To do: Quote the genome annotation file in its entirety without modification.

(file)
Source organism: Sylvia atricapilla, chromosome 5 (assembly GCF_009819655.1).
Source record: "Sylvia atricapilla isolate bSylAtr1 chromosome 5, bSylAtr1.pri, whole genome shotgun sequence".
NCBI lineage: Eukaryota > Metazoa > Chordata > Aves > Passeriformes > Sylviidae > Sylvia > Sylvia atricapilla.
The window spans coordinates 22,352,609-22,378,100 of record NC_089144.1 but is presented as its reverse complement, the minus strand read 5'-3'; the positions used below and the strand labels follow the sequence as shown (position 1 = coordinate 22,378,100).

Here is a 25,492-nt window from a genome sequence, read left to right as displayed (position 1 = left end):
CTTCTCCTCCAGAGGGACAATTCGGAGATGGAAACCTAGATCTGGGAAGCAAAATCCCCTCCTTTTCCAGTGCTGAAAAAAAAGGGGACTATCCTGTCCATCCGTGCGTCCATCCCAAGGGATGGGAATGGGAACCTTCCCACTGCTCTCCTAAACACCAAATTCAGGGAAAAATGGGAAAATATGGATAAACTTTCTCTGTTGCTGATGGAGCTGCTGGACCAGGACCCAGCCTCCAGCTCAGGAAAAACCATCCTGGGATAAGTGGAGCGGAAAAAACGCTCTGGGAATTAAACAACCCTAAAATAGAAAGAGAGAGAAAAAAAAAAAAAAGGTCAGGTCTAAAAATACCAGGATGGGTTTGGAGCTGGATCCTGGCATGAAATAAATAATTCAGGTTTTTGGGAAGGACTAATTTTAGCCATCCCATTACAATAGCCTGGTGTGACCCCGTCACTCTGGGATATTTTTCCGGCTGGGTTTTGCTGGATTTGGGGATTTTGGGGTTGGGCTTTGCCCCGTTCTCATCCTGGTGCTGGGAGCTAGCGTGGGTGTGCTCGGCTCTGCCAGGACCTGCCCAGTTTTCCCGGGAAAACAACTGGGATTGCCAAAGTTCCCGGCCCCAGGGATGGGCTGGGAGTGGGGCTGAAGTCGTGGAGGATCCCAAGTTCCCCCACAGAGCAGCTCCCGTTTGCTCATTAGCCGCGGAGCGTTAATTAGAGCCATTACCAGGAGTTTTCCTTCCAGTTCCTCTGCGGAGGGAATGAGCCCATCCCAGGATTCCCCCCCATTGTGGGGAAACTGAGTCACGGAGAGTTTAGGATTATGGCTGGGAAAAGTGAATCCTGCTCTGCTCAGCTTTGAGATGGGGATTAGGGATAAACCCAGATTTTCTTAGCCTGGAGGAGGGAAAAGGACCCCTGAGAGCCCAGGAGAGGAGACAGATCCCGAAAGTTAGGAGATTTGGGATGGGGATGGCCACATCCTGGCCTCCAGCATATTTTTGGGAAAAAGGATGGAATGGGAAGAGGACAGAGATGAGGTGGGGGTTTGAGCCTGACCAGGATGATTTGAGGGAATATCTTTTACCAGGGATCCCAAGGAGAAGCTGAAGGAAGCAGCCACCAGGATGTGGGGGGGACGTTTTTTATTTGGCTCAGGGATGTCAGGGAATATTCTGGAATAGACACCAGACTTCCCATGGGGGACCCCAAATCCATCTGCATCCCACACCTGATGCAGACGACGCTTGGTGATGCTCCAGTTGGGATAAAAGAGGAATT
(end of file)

Source organism: Sylvia atricapilla, chromosome 5 (assembly GCF_009819655.1).
Source record: "Sylvia atricapilla isolate bSylAtr1 chromosome 5, bSylAtr1.pri, whole genome shotgun sequence".
NCBI lineage: Eukaryota > Metazoa > Chordata > Aves > Passeriformes > Sylviidae > Sylvia > Sylvia atricapilla.
The window spans coordinates 22,352,609-22,378,100 of record NC_089144.1 but is presented as its reverse complement, the minus strand read 5'-3'; the positions used below and the strand labels follow the sequence as shown (position 1 = coordinate 22,378,100).

Here is a 25,492-nt window from a genome sequence, read left to right as displayed (position 1 = left end):
CTTCTCCTCCAGAGGGACAATTCGGAGATGGAAACCTAGATCTGGGAAGCAAAATCCCCTCCTTTTCCAGTGCTGAAAAAAAAGGGGACTATCCTGTCCATCCGTGCGTCCATCCCAAGGGATGGGAATGGGAACCTTCCCACTGCTCTCCTAAACACCAAATTCAGGGAAAAATGGGAAAATATGGATAAACTTTCTCTGTTGCTGATGGAGCTGCTGGACCAGGACCCAGCCTCCAGCTCAGGAAAAACCATCCTGGGATAAGTGGAGCGGAAAAAACGCTCTGGGAATTAAACAACCCTAAAATAGAAAGAGAGAGAAAAAAAAAAAAAAGGTCAGGTCTAAAAATACCAGGATGGGTTTGGAGCTGGATCCTGGCATGAAATAAATAATTCAGGTTTTTGGGAAGGACTAATTTTAGCCATCCCATTACAATAGCCTGGTGTGACCCCGTCACTCTGGGATATTTTTCCGGCTGGGTTTTGCTGGATTTGGGGATTTTGGGGTTGGGCTTTGCCCCGTTCTCATCCTGGTGCTGGGAGCTAGCGTGGGTGTGCTCGGCTCTGCCAGGACCTGCCCAGTTTTCCCGGGAAAACAACTGGGATTGCCAAAGTTCCCGGCCCCAGGGATGGGCTGGGAGTGGGGCTGAAGTCGTGGAGGATCCCAAGTTCCCCCACAGAGCAGCTCCCGTTTGCTCATTAGCCGCGGAGCGTTAATTAGAGCCATTACCAGGAGTTTTCCTTCCAGTTCCTCTGCGGAGGGAATGAGCCCATCCCAGGATTCCCCCCCATTGTGGGGAAACTGAGTCACGGAGAGTTTAGGATTATGGCTGGGAAAAGTGAATCCTGCTCTGCTCAGCTTTGAGATGGGGATTAGGGATAAACCCAGATTTTCTTAGCCTGGAGGAGGGAAAAGGACCCCTGAGAGCCCAGGAGAGGAGACAGATCCCGAAAGTTAGGAGATTTGGGATGGGGATGGCCACATCCTGGCCTCCAGCATATTTTTGGGAAAAAGGATGGAATGGGAAGAGGACAGAGATGAGGTGGGGGTTTGAGCCTGACCAGGATGATTTGAGGGAATATCTTTTACCAGGGATCCCAAGGAGAAGCTGAAGGAAGCAGCCACCAGGATGTGGGGGGGACGTTTTTTATTTGGCTCAGGGATGTCAGGGAATATTCTGGAATAGACACCAGACTTCCCATGGGGGACCCCAAATCCATCTGCATCCCACACCTGATGCAGACGACGCTTGGTGATGCTCCAGTTGGGATAAAAGAGGAATT